The novel’s main themes are interfaith marriages, bigotry, loss of traditions, family grudges, fundamentalism vs secularism. Definitely a good read, especially if you,
like me, are into Indian culture.

Wednesday, March 1, 2023

Madrid - Edmondo De Amicis

I was looking for De Amicis’ “Istanbul” and I found his “Madrid” instead.
De Amicis lived and wrote in the nineteen century, so expect style, vocabulary and mindset of that epoch. Yet, it is an extremely interesting, accurate and even modern account of one of the most fascinating European capitals.
This book was written after the Napoleonic campaigns and before the civil war, of course, therefore the city must have looked very different than what it is today, but I guess that a refined and erudite present day traveller to the capital of Spain could still tell similar things about the Plaza del Sol, the Prado museum or the Plaza de toros.
It is a short book, partly travel diary, and partly journalistic report. And it has definitely little to do with De Amicis’ masterpiece “Heart” (original title: “Cuore”).
I will keep looking for “Istanbul”, but this was a very nice detour indeed.


Tuesday, February 21, 2023

Interpreter of maladies - Jhumpa Lahiri

This is a collection of stories. The recurring theme is that of Indians living in the west, or Indians visiting or living in India as foreigners.
The author is an American woman of Indian descent herself, so she is familiar with most of the situations depicted in her stories.
I am both interested in good Indian literature (or literature about India) and short stories, and I definitely enjoyed reading this book.
I guess that what I found most fascinating is the author’s care for detail, her ability to dig into her characters’ personalities by fragmenting and observing closely each single angle of their behaviours and idiosyncrasies. At the same time she never says a word too many, which is a fundamental feature of great fiction writing. In this regard she reminds me of other American masters such as Hemingway, Faulkner, McCarthy or the two Roth (Philip and Henry).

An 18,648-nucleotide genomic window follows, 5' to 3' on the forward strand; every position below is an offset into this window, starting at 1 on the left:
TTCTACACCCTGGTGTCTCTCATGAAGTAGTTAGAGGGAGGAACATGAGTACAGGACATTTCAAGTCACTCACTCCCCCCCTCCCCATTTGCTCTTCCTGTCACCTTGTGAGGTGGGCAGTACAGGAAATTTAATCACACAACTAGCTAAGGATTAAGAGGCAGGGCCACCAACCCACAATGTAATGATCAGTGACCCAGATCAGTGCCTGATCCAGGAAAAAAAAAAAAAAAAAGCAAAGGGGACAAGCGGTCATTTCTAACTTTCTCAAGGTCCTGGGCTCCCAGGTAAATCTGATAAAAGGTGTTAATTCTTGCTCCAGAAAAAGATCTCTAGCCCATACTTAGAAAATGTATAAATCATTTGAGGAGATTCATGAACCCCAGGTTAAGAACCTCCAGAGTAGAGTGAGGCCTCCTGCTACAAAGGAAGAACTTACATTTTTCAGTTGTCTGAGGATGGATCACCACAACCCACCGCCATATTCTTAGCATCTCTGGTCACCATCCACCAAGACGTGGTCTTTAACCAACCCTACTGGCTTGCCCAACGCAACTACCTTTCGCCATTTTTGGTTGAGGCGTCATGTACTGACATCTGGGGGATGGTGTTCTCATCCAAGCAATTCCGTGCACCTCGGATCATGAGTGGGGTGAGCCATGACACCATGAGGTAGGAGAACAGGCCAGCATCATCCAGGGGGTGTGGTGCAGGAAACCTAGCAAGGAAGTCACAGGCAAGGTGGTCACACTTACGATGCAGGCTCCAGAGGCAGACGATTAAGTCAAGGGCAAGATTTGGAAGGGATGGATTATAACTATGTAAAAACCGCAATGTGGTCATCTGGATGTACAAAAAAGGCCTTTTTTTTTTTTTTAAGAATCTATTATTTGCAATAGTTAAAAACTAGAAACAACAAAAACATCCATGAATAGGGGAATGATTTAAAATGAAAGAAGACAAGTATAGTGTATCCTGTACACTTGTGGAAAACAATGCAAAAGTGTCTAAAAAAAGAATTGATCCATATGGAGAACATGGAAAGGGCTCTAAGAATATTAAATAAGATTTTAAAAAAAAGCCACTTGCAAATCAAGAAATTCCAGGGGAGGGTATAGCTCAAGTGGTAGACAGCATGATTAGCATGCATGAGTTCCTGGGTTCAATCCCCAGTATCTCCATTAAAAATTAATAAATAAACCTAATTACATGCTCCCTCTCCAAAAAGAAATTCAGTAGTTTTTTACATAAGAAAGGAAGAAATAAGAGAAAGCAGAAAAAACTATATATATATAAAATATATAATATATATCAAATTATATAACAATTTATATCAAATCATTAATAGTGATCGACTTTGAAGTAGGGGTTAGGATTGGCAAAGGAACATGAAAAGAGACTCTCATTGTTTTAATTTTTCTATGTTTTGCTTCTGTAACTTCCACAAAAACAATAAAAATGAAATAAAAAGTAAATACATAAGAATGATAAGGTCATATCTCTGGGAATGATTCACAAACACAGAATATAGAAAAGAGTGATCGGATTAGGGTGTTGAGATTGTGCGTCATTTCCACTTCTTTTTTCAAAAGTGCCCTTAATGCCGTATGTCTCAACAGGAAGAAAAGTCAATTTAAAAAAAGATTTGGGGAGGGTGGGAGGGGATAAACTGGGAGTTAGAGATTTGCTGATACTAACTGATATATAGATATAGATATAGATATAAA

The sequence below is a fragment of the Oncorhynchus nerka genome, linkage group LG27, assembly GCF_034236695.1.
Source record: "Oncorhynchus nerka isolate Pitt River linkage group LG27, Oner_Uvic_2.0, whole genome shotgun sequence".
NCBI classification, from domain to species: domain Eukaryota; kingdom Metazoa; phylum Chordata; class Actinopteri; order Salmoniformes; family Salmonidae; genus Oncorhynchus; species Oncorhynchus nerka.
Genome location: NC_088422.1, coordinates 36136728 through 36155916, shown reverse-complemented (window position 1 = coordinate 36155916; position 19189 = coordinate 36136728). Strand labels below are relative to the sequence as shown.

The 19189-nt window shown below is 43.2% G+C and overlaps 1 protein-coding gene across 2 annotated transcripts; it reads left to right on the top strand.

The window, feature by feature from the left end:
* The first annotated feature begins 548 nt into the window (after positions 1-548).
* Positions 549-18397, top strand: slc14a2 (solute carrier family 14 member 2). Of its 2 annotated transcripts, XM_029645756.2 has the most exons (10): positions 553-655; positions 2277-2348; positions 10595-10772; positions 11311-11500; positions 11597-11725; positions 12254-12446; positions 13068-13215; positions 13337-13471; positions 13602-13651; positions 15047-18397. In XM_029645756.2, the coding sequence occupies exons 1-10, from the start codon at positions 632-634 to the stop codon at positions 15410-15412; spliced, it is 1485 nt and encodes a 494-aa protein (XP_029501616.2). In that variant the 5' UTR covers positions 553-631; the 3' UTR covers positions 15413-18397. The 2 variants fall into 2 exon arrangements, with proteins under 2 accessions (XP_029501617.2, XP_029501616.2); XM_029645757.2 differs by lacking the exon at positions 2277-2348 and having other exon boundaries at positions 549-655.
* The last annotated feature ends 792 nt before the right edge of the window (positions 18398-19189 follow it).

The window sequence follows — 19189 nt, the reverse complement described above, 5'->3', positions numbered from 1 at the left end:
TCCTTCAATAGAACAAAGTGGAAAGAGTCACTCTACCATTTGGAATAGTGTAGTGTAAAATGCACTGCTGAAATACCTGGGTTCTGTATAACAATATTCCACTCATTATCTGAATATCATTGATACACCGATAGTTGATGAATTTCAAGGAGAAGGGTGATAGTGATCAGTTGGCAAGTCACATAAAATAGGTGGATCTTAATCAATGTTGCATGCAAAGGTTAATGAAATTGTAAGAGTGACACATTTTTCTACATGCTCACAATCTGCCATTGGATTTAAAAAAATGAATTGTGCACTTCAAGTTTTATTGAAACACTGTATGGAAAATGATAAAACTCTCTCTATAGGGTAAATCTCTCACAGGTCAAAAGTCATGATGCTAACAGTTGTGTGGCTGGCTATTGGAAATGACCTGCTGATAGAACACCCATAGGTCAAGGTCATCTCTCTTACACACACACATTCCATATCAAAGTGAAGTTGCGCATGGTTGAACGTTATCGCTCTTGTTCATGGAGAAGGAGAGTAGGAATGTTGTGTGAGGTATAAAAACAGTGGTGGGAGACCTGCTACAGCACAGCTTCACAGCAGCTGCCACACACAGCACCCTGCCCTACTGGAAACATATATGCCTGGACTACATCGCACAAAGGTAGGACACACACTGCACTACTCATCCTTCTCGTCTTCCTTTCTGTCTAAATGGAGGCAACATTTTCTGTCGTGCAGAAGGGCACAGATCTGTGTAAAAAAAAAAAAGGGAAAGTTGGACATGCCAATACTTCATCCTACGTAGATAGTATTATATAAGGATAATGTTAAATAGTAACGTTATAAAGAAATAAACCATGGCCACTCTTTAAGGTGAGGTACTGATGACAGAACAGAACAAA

A violent life - Pierpaolo Pasolini

Pierpaolo Pasolini - poet, novelist, journalist, political commentator, civil rights activist and movie director - is one of the very nicest Italian (and European) intellectuals of the 20th century. Clever, knowledgeable, well read, refined, independent, original and brave, he has had and still has a great impact on Italian culture, society and politics.
“A violent life” is his second novel based in post WWII Rome (the first one being “The street kids”, original title: “Ragazzi di vita”). Set among rubbles, dirt, mud and shacks, featuring the city’s poorest as main characters, the novel deals with the life of Tommaso Puzzilli, a confused young guy torn between the bad and the good sides of his character, which pushes him to pursue an adventurous criminal lifestyle today and inflames his heart with love and strife for justice tomorrow.
The Italian version is full of outdated Roman jargon, with which even Italians born and bred in Rome nowadays might not be familiar. Pasolini included a brief glossary (glossarietto) at the end of the book. Plus, the context makes most of the dialogs understandable anyway.
His style reminded me of Irvine Welsh’s “Trainspotting”, with all those Scottish expressions. Who knows, maybe Welsh at some time did read Pasolini’s works and was inspired by him. I’m not sure about him, but I definitely was.